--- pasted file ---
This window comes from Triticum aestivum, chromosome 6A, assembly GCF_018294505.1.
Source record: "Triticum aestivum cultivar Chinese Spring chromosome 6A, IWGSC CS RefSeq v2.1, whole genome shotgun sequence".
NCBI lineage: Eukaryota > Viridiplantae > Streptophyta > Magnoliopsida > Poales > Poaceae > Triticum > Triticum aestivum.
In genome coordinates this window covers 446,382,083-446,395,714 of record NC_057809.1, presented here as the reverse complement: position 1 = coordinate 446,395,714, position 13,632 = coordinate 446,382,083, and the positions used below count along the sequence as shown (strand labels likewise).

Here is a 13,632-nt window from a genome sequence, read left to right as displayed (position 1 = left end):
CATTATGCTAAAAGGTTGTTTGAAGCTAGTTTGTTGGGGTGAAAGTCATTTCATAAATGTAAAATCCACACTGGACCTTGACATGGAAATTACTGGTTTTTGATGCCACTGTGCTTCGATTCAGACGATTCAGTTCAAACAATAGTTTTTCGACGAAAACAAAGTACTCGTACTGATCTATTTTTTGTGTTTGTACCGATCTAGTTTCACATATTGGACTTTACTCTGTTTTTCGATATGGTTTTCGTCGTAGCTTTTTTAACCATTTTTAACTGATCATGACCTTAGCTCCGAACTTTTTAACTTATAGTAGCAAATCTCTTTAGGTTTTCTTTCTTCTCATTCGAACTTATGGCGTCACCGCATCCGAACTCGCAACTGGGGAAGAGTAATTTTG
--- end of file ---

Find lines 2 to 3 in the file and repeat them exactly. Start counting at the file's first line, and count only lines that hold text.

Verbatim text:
Source record: "Triticum aestivum cultivar Chinese Spring chromosome 6A, IWGSC CS RefSeq v2.1, whole genome shotgun sequence".
NCBI lineage: Eukaryota > Viridiplantae > Streptophyta > Magnoliopsida > Poales > Poaceae > Triticum > Triticum aestivum.